Following close on the stiletto heels of 2013’s Blood of 1000 Virgins, GrindhouseFlix’s first original feature, the jackbooted Nazithon: Decadence and Destruction emerges as the second. It, too, is a trailer collection brimming with no-frills fun and it, too, is directed by company head Charles Band, if hitting the “REC” button for host segments can be called direction. While Virgins wallowed in sexploitation, Nazithon naturally casts its eye on that most odious of psychotronic-film movements: Nazisploitation!
While we’re on the subject of odious, Nazithon is hosted in monotone by Michelle “Bombshell” McGee, a pseudo-celebrity known for her gnarly face tattoos, but only because she’s known for breaking up Sandra Bullock’s marriage. Having previously played an SS soldier in Band’s Puppet Master X: Axis Rising, Ian Roberts stands silently behind the heavily inked McGee, who appears all too comfortable in Nazi garb as she introduces each themed grouping of vintage previews. Many of the coming attractions sport interchangeable titles: SS Experiment Love Camp, SS Camp 5: Women’s Hell, Love Camp 7. The latter, per its trailer’s narrator, is “where women were used like cattle!”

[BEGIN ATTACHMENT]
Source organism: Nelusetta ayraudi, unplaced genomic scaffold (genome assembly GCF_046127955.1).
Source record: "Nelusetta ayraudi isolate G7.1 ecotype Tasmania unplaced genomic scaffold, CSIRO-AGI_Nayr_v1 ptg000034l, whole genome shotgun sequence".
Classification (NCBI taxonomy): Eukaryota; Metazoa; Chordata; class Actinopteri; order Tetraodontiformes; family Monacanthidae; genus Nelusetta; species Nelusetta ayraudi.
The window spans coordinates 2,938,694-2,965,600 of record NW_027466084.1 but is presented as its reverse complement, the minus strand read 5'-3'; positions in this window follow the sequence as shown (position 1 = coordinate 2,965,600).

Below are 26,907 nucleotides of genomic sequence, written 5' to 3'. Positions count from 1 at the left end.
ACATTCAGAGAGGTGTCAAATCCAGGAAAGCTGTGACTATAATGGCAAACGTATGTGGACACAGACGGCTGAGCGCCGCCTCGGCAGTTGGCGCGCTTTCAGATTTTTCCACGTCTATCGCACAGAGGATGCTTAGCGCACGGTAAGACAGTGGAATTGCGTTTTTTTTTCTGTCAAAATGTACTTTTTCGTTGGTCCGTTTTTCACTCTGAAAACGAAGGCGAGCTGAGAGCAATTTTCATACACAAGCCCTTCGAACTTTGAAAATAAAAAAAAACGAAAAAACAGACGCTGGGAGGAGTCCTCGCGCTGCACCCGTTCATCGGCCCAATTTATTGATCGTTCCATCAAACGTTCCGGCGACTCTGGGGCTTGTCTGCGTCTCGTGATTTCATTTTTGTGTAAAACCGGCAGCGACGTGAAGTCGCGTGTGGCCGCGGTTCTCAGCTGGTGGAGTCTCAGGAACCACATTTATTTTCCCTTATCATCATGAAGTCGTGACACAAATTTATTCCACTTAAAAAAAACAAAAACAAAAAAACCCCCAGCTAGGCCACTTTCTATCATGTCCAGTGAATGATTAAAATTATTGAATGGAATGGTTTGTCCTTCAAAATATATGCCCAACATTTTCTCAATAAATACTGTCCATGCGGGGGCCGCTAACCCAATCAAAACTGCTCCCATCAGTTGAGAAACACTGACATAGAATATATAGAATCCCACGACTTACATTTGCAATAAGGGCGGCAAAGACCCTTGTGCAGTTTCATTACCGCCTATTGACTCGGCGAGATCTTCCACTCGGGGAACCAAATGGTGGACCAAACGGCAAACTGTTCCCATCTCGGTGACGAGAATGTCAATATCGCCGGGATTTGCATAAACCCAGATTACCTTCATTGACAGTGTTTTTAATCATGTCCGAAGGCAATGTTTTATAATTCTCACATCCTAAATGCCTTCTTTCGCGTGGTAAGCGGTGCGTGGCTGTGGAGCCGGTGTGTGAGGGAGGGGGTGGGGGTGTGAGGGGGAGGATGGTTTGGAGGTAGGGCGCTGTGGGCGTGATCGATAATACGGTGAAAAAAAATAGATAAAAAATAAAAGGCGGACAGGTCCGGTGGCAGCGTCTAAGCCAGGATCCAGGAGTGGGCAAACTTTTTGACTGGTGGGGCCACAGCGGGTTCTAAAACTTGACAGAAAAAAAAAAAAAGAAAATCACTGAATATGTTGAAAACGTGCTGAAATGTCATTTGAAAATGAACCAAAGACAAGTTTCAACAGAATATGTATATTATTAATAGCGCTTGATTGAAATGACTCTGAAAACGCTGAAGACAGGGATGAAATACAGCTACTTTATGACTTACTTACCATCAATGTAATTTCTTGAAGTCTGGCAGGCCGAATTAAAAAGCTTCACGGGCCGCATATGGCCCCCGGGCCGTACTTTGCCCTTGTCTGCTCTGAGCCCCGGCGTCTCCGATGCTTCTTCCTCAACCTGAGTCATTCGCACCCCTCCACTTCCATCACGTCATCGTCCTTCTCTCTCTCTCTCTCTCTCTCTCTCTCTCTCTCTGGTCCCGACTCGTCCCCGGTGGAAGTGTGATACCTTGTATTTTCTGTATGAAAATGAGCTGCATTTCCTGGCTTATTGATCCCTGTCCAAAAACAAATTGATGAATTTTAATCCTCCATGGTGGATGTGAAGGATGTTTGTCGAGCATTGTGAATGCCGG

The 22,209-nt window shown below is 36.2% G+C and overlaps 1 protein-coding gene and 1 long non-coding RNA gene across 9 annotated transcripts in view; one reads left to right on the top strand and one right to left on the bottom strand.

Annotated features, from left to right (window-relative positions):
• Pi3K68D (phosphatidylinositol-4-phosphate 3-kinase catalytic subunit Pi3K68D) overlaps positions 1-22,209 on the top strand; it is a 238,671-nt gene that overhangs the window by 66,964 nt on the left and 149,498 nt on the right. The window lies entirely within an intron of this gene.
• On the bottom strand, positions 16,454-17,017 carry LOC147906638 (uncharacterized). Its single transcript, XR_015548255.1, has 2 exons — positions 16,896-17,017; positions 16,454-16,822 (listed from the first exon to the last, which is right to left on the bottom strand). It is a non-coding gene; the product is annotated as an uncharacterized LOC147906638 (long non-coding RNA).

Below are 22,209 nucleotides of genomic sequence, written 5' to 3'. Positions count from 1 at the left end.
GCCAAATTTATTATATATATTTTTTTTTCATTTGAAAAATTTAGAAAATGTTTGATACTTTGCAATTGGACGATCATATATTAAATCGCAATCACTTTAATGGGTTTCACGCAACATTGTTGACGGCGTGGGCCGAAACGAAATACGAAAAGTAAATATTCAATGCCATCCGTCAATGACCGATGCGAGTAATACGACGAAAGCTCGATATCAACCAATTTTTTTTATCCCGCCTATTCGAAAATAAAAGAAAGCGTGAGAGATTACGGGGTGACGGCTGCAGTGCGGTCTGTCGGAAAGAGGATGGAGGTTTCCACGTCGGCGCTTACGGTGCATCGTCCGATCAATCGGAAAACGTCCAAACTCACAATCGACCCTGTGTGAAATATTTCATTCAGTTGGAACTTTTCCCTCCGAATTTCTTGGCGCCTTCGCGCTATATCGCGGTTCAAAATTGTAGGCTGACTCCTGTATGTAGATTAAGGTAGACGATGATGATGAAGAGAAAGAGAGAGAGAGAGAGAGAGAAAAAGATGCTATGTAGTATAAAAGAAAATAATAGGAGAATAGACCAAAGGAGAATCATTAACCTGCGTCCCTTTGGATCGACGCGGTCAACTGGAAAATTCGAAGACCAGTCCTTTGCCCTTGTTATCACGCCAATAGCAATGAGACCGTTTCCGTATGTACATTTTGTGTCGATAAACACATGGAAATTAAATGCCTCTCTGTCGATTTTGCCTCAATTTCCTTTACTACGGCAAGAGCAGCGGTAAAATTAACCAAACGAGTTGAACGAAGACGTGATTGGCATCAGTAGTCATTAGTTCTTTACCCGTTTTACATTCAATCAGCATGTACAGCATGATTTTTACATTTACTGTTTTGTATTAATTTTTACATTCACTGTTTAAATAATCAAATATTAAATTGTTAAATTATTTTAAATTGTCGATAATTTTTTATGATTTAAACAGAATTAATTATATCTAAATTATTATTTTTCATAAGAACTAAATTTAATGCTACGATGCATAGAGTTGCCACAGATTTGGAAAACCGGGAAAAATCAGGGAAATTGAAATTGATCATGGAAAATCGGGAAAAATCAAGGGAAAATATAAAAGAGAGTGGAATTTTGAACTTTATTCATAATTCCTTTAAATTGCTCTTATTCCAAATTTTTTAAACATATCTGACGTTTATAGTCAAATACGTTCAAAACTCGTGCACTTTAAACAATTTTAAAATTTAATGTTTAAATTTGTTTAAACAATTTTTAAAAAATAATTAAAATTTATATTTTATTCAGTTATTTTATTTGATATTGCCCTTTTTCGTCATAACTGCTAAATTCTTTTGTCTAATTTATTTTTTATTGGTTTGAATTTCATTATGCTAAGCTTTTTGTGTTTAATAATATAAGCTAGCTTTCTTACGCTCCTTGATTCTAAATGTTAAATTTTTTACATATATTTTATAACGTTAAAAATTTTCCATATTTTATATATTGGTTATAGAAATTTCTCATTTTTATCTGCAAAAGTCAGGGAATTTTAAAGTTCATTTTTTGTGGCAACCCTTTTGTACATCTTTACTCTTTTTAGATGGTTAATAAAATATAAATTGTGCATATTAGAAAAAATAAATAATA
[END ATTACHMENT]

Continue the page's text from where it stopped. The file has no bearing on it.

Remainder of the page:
Popular in the 1970s, such flicks prove tough sits, partly because of their subject matter, partly because they seem to incite audience pleasure in the torture of females, and partly because they’re just so damned boring. However, their hyperbolic ads show so much — including enough showering to dry one’s epidermis to Sahara levels — you’re left with no need to suffer through the actual experience. The exception may be the Ilsa saga (all four chapters of which are represented here), partly because they’re aware of their cheesy center, partly because of the eye-popping Dyanne Thorne and — with my 37-22-35-track mind, it merits repeating — partly because of the eye-popping Dyanne Thorne.
Showcasing more variety, Nazithon’s back half is better, starting with a section on neo-Nazis, which basically allows for the cross-pollination of the genre into the likes of blaxploitation (The Black Gestapo) and biker films (The Tormentors). The program’s pinnacle arrives at the home stretch, devoted to the goose-steps-meet-goose-bumps realm of supernatural Nazis, as exemplified by Ken Wiederhorn’s Shock Waves, Jean Rollin’s Zombie Lake and Jess Franco’s Oasis of the Zombies. —Rod Lott